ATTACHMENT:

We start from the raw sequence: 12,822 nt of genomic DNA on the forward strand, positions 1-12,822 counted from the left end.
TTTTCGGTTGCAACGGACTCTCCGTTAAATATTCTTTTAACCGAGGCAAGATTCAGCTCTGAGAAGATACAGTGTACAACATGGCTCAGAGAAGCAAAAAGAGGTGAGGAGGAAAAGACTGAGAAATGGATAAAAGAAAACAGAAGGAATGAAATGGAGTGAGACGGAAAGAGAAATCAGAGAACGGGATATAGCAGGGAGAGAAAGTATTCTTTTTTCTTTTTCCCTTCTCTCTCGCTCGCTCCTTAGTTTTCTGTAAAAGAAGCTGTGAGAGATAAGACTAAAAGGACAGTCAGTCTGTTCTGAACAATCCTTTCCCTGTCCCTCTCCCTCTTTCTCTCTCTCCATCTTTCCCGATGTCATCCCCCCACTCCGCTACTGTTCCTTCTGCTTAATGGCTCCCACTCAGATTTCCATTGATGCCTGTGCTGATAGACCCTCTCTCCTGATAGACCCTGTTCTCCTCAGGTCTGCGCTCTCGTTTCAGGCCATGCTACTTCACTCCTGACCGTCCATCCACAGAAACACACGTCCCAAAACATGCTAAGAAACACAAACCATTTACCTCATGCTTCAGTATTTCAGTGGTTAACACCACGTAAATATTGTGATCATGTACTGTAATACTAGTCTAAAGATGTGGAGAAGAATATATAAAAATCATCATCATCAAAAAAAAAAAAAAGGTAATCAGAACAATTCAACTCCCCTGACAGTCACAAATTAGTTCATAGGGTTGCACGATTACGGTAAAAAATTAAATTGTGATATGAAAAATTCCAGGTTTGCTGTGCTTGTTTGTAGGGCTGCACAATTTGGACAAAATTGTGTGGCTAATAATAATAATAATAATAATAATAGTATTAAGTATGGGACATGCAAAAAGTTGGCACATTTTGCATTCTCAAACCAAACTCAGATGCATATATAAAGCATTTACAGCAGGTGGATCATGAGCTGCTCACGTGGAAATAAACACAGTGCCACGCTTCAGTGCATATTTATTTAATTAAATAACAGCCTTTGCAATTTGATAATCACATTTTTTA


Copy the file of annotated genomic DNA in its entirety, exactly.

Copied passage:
We start from the raw sequence: 12,822 nt of genomic DNA on the forward strand, positions 1-12,822 counted from the left end.
TTTTCGGTTGCAACGGACTCTCCGTTAAATATTCTTTTAACCGAGGCAAGATTCAGCTCTGAGAAGATACAGTGTACAACATGGCTCAGAGAAGCAAAAAGAGGTGAGGAGGAAAAGACTGAGAAATGGATAAAAGAAAACAGAAGGAATGAAATGGAGTGAGACGGAAAGAGAAATCAGAGAACGGGATATAGCAGGGAGAGAAAGTATTCTTTTTTCTTTTTCCCTTCTCTCTCGCTCGCTCCTTAGTTTTCTGTAAAAGAAGCTGTGAGAGATAAGACTAAAAGGACAGTCAGTCTGTTCTGAACAATCCTTTCCCTGTCCCTCTCCCTCTTTCTCTCTCTCCATCTTTCCCGATGTCATCCCCCCACTCCGCTACTGTTCCTTCTGCTTAATGGCTCCCACTCAGATTTCCATTGATGCCTGTGCTGATAGACCCTCTCTCCTGATAGACCCTGTTCTCCTCAGGTCTGCGCTCTCGTTTCAGGCCATGCTACTTCACTCCTGACCGTCCATCCACAGAAACACACGTCCCAAAACATGCTAAGAAACACAAACCATTTACCTCATGCTTCAGTATTTCAGTGGTTAACACCACGTAAATATTGTGATCATGTACTGTAATACTAGTCTAAAGATGTGGAGAAGAATATATAAAAATCATCATCATCAAAAAAAAAAAAAAGGTAATCAGAACAATTCAACTCCCCTGACAGTCACAAATTAGTTCATAGGGTTGCACGATTACGGTAAAAAATTAAATTGTGATATGAAAAATTCCAGGTTTGCTGTGCTTGTTTGTAGGGCTGCACAATTTGGACAAAATTGTGTGGCTAATAATAATAATAATAATAATAATAGTATTAAGTATGGGACATGCAAAAAGTTGGCACATTTTGCATTCTCAAACCAAACTCAGATGCATATATAAAGCATTTACAGCAGGTGGATCATGAGCTGCTCACGTGGAAATAAACACAGTGCCACGCTTCAGTGCATATTTATTTAATTAAATAACAGCCTTTGCAATTTGATAATCACATTTTTTA